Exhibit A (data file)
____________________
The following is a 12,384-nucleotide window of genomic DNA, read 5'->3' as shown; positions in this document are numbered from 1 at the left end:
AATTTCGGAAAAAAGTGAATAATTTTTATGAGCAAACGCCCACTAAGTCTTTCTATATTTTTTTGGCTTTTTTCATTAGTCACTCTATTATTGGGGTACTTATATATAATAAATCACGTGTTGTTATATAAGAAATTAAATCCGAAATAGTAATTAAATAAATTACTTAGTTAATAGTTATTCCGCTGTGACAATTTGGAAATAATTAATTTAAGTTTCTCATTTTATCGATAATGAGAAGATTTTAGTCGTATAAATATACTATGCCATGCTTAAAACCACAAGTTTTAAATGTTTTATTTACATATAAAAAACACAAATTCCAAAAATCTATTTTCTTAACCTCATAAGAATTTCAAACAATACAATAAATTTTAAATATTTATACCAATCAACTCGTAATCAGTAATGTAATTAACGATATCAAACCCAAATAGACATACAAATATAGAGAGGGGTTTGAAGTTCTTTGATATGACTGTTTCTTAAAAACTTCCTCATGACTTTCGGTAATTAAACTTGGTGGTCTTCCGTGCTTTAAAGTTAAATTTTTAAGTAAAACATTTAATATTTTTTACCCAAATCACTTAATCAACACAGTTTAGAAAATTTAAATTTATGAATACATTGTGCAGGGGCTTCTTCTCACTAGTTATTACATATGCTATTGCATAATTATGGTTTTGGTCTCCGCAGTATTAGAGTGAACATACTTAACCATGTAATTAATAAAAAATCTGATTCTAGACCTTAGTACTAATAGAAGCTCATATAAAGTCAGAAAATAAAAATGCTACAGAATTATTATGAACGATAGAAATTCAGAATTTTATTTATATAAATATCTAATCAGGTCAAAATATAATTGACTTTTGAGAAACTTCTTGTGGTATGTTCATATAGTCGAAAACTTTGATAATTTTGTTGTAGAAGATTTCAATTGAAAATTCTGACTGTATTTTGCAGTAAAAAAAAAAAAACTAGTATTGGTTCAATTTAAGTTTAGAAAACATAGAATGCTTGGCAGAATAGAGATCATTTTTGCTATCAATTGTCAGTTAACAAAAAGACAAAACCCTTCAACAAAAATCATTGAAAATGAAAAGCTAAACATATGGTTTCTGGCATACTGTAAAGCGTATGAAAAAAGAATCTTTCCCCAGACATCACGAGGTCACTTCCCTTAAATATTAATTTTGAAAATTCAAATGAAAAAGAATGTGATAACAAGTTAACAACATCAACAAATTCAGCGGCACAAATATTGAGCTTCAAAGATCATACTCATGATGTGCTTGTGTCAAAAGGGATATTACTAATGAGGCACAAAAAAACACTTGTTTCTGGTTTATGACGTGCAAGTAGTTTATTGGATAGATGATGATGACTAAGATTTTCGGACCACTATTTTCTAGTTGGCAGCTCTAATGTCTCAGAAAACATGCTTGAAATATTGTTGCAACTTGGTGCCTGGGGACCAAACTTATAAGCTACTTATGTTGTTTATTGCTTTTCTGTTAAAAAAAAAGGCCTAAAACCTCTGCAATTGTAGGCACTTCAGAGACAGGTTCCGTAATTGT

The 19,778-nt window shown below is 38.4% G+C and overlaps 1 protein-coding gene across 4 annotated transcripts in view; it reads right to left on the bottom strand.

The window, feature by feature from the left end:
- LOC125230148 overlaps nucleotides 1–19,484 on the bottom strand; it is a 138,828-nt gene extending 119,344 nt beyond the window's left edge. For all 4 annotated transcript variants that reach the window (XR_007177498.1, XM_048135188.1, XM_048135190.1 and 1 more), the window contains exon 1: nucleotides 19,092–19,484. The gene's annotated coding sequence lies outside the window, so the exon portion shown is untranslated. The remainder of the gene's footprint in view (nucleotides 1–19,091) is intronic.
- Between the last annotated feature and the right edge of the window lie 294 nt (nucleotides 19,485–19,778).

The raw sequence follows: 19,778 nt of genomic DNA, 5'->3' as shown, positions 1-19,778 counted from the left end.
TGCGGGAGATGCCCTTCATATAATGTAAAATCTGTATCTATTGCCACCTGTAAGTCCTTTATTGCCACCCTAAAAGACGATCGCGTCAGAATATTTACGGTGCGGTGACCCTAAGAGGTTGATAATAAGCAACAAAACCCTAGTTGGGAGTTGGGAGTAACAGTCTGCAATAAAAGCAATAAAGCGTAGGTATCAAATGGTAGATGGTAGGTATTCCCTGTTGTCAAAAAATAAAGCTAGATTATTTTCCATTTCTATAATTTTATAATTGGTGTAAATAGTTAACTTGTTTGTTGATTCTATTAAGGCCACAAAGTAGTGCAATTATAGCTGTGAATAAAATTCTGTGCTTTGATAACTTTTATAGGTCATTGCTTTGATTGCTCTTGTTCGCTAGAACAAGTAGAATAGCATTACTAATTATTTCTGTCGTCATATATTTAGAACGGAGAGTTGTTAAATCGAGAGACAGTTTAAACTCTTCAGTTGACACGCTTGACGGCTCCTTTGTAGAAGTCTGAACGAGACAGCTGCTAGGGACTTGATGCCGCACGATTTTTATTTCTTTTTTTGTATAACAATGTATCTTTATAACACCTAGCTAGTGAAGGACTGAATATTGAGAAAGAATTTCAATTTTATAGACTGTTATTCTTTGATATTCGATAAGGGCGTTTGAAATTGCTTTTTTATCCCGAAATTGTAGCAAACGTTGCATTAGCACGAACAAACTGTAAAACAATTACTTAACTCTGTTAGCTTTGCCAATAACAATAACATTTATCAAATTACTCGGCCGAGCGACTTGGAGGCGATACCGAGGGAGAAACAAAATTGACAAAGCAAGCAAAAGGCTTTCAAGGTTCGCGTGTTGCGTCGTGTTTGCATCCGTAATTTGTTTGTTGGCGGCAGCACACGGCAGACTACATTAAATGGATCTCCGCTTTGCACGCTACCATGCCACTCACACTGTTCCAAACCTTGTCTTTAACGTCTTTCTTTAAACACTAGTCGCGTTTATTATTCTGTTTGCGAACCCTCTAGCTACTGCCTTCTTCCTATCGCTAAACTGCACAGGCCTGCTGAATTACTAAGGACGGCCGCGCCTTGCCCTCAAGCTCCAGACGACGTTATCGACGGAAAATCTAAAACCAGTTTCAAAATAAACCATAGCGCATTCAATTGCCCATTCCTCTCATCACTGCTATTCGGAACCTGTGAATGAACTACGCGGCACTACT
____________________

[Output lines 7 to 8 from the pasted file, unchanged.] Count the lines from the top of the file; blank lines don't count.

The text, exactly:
The raw sequence follows: 19,778 nt of genomic DNA, 5'->3' as shown, positions 1-19,778 counted from the left end.
TGCGGGAGATGCCCTTCATATAATGTAAAATCTGTATCTATTGCCACCTGTAAGTCCTTTATTGCCACCCTAAAAGACGATCGCGTCAGAATATTTACGGTGCGGTGACCCTAAGAGGTTGATAATAAGCAACAAAACCCTAGTTGGGAGTTGGGAGTAACAGTCTGCAATAAAAGCAATAAAGCGTAGGTATCAAATGGTAGATGGTAGGTATTCCCTGTTGTCAAAAAATAAAGCTAGATTATTTTCCATTTCTATAATTTTATAATTGGTGTAAATAGTTAACTTGTTTGTTGATTCTATTAAGGCCACAAAGTAGTGCAATTATAGCTGTGAATAAAATTCTGTGCTTTGATAACTTTTATAGGTCATTGCTTTGATTGCTCTTGTTCGCTAGAACAAGTAGAATAGCATTACTAATTATTTCTGTCGTCATATATTTAGAACGGAGAGTTGTTAAATCGAGAGACAGTTTAAACTCTTCAGTTGACACGCTTGACGGCTCCTTTGTAGAAGTCTGAACGAGACAGCTGCTAGGGACTTGATGCCGCACGATTTTTATTTCTTTTTTTGTATAACAATGTATCTTTATAACACCTAGCTAGTGAAGGACTGAATATTGAGAAAGAATTTCAATTTTATAGACTGTTATTCTTTGATATTCGATAAGGGCGTTTGAAATTGCTTTTTTATCCCGAAATTGTAGCAAACGTTGCATTAGCACGAACAAACTGTAAAACAATTACTTAACTCTGTTAGCTTTGCCAATAACAATAACATTTATCAAATTACTCGGCCGAGCGACTTGGAGGCGATACCGAGGGAGAAACAAAATTGACAAAGCAAGCAAAAGGCTTTCAAGGTTCGCGTGTTGCGTCGTGTTTGCATCCGTAATTTGTTTGTTGGCGGCAGCACACGGCAGACTACATTAAATGGATCTCCGCTTTGCACGCTACCATGCCACTCACACTGTTCCAAACCTTGTCTTTAACGTCTTTCTTTAAACACTAGTCGCGTTTATTATTCTGTTTGCGAACCCTCTAGCTACTGCCTTCTTCCTATCGCTAAACTGCACAGGCCTGCTGAATTACTAAGGACGGCCGCGCCTTGCCCTCAAGCTCCAGACGACGTTATCGACGGAAAATCTAAAACCAGTTTCAAAATAAACCATAGCGCATTCAATTGCCCATTCCTCTCATCACTGCTATTCGGAACCTGTGAATGAACTACGCGGCACTACT